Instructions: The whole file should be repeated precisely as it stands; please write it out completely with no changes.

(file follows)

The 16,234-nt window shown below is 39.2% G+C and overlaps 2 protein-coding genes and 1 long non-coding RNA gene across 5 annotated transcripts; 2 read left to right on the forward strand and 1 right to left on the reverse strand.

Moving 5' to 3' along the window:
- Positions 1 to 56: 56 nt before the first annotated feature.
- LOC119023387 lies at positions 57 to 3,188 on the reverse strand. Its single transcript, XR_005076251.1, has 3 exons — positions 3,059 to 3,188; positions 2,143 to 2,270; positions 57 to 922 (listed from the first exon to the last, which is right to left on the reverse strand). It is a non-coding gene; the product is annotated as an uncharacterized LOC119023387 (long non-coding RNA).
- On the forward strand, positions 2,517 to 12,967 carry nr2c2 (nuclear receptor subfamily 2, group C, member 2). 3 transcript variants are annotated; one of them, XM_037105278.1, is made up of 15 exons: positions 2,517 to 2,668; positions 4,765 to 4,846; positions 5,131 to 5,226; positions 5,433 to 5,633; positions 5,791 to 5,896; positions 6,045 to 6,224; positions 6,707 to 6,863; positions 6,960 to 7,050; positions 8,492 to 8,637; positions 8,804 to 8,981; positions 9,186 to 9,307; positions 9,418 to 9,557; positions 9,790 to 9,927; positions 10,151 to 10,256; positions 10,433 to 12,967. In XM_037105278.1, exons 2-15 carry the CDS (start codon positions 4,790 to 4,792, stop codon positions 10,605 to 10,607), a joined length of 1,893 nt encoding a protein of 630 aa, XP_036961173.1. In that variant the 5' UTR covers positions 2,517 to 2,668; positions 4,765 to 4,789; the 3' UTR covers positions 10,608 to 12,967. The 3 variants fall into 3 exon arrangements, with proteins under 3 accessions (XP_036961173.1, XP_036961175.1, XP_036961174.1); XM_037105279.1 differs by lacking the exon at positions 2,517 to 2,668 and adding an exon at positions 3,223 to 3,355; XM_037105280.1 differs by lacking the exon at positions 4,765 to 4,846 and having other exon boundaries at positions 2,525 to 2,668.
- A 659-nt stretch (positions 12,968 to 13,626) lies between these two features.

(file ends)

The 16,234-nt window shown below is 39.2% G+C and overlaps 2 protein-coding genes and 1 long non-coding RNA gene across 5 annotated transcripts; 2 read left to right on the forward strand and 1 right to left on the reverse strand.

Moving 5' to 3' along the window:
- Positions 1 to 56: 56 nt before the first annotated feature.
- LOC119023387 lies at positions 57 to 3,188 on the reverse strand. Its single transcript, XR_005076251.1, has 3 exons — positions 3,059 to 3,188; positions 2,143 to 2,270; positions 57 to 922 (listed from the first exon to the last, which is right to left on the reverse strand). It is a non-coding gene; the product is annotated as an uncharacterized LOC119023387 (long non-coding RNA).
- On the forward strand, positions 2,517 to 12,967 carry nr2c2 (nuclear receptor subfamily 2, group C, member 2). 3 transcript variants are annotated; one of them, XM_037105278.1, is made up of 15 exons: positions 2,517 to 2,668; positions 4,765 to 4,846; positions 5,131 to 5,226; positions 5,433 to 5,633; positions 5,791 to 5,896; positions 6,045 to 6,224; positions 6,707 to 6,863; positions 6,960 to 7,050; positions 8,492 to 8,637; positions 8,804 to 8,981; positions 9,186 to 9,307; positions 9,418 to 9,557; positions 9,790 to 9,927; positions 10,151 to 10,256; positions 10,433 to 12,967. In XM_037105278.1, exons 2-15 carry the CDS (start codon positions 4,790 to 4,792, stop codon positions 10,605 to 10,607), a joined length of 1,893 nt encoding a protein of 630 aa, XP_036961173.1. In that variant the 5' UTR covers positions 2,517 to 2,668; positions 4,765 to 4,789; the 3' UTR covers positions 10,608 to 12,967. The 3 variants fall into 3 exon arrangements, with proteins under 3 accessions (XP_036961173.1, XP_036961175.1, XP_036961174.1); XM_037105279.1 differs by lacking the exon at positions 2,517 to 2,668 and adding an exon at positions 3,223 to 3,355; XM_037105280.1 differs by lacking the exon at positions 4,765 to 4,846 and having other exon boundaries at positions 2,525 to 2,668.
- A 659-nt stretch (positions 12,968 to 13,626) lies between these two features.